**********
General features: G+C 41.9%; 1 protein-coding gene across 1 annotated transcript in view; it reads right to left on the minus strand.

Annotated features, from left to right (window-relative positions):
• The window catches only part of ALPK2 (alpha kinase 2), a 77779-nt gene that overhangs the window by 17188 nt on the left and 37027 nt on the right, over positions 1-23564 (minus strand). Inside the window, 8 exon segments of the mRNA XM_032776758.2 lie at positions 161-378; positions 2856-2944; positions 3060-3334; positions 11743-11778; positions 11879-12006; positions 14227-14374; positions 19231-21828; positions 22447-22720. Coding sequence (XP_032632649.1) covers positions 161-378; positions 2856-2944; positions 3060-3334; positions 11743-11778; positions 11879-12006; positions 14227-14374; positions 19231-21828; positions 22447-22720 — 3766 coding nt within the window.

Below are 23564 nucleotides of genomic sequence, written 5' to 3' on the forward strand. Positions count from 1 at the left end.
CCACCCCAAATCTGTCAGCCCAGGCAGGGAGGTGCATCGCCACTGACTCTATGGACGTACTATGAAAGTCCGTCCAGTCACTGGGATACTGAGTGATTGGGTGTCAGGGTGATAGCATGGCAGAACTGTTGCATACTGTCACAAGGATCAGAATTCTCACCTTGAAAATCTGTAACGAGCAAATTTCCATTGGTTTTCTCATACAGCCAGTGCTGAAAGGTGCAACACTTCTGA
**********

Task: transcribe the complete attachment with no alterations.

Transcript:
General features: G+C 41.9%; 1 protein-coding gene across 1 annotated transcript in view; it reads right to left on the minus strand.

Annotated features, from left to right (window-relative positions):
• The window catches only part of ALPK2 (alpha kinase 2), a 77779-nt gene that overhangs the window by 17188 nt on the left and 37027 nt on the right, over positions 1-23564 (minus strand). Inside the window, 8 exon segments of the mRNA XM_032776758.2 lie at positions 161-378; positions 2856-2944; positions 3060-3334; positions 11743-11778; positions 11879-12006; positions 14227-14374; positions 19231-21828; positions 22447-22720. Coding sequence (XP_032632649.1) covers positions 161-378; positions 2856-2944; positions 3060-3334; positions 11743-11778; positions 11879-12006; positions 14227-14374; positions 19231-21828; positions 22447-22720 — 3766 coding nt within the window.

Below are 23564 nucleotides of genomic sequence, written 5' to 3' on the forward strand. Positions count from 1 at the left end.
CCACCCCAAATCTGTCAGCCCAGGCAGGGAGGTGCATCGCCACTGACTCTATGGACGTACTATGAAAGTCCGTCCAGTCACTGGGATACTGAGTGATTGGGTGTCAGGGTGATAGCATGGCAGAACTGTTGCATACTGTCACAAGGATCAGAATTCTCACCTTGAAAATCTGTAACGAGCAAATTTCCATTGGTTTTCTCATACAGCCAGTGCTGAAAGGTGCAACACTTCTGA